Industrial Electronics

Mobile workstation cuts down on wasted time

11 October 2019

John O’Kelly has worked in manufacturing for 30 years. During his career, he saw a lot of mismanaged time on manufacturing shop and warehouse floors. Workers were doing entirely too much waiting and walking, even in the best operations. O’Kelly was inspired to create a mobile workstation for manufacturing businesses to improve productivity.

Newcastle Systems customer Direct Relief uses a mobile powered workstation in its Santa Barbara, Calif., warehouse. (Source: Newcastle Systems)Newcastle Systems customer Direct Relief uses a mobile powered workstation in its Santa Barbara, Calif., warehouse. (Source: Newcastle Systems)

O’Kelly's idea came to life in 2005 while he was taking a Harvard Extension School class. His professor tasked the students to come up with a new business or product. O’Kelly took this opportunity to bring his mobile workstation to life.

Newcastle Systems was launched in March 2005 in O’Kelly’s garage. The company’s focus was to produce mobile powered workstations for the manufacturing industry. While wireless technology was not yet quite developed enough for a mobile workstation, O’Kelly had hope that the tech would one day catch up to his idea. Until then, he wanted to work on creating the most streamlined mobile workstation possible. Once wireless technology became more mainstream, he was able to develop a completely mobile workstation.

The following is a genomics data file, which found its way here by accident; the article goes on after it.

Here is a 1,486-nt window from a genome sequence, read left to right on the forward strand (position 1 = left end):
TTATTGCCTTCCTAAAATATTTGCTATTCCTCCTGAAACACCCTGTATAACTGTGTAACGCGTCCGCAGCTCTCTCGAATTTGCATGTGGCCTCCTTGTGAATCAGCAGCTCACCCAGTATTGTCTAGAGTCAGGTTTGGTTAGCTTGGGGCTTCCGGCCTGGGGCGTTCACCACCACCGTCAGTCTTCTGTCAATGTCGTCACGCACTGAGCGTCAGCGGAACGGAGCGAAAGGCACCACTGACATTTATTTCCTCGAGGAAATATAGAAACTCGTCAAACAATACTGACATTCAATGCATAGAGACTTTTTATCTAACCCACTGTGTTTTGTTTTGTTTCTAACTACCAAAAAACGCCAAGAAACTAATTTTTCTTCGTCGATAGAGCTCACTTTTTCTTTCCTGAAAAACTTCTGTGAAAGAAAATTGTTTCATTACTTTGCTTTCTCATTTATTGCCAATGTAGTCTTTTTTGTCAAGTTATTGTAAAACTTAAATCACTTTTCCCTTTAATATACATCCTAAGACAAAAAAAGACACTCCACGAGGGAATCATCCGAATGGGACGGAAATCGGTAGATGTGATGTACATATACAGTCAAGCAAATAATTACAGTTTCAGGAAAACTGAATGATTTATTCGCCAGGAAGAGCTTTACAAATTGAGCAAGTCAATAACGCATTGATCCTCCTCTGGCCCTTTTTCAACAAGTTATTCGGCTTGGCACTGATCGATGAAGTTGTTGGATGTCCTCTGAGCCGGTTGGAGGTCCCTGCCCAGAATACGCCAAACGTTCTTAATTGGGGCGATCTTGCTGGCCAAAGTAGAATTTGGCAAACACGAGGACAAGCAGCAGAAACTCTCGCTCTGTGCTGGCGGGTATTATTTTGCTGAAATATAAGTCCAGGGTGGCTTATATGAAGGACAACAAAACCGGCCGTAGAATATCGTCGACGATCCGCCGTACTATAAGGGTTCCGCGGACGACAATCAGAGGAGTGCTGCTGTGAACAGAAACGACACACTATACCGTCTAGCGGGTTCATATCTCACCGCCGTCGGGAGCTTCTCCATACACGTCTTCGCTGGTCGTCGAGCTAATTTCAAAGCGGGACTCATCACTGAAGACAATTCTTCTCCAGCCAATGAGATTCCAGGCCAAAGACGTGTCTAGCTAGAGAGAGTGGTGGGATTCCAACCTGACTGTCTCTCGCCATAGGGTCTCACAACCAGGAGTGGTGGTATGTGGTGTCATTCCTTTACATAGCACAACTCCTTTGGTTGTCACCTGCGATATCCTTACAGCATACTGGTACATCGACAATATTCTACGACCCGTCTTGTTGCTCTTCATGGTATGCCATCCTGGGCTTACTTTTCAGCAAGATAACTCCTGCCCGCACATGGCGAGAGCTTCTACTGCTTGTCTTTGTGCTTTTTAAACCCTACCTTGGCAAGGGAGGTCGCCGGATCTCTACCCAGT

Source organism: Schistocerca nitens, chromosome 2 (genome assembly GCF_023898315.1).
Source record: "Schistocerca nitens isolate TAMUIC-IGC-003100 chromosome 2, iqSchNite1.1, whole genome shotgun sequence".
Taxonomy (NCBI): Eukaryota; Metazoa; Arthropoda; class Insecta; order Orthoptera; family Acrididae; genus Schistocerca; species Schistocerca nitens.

Typical stationary desks on a shop floor are four to six feet wide. The Newcastle workstations are two feet wide, built on wheels and made with sheet metal to withstand industrial environments. The workstation has industrial-strength lithium battery packs as a power source, so workers can use vital electronic equipment on the go. The battery packs can run for a full eight hours. The workstations come with a charging dock and customer-requested battery swapping capabilities. After using an early version of the workstations, customers said that a single battery design would only work if workers always remember to charge their workstation at the end of their shift. If they forget to charge the station, they must wait for the batteries to charge before they can start their work the next day.

One of the biggest challenges Newcastle Systems faces is in getting manufacturing companies on board with the mobile workstations. Many companies don’t even know they have a time-wasting problem on their hands. The industry standard is to have immobile stations, so these stations aren’t seen as a problem. To solve this problem, Newcastle Systems created an app to show companies how a mobile station would improve their productivity. The app, MotionMeter, calculates how much money and time is being wasted by using immobile workstations. According to the app, wasted time can cost $4.2 billion every year and one worker can waste 277 hours a year by walking around. The goal of the app is to bring awareness to how much time is wasted with stationary workstations.

Newcastle Systems currently offers seven classes of work stations: entry-level EC, midrange NB, heavy-duty PC and testing stations, dimensioning stations and order picking stations.

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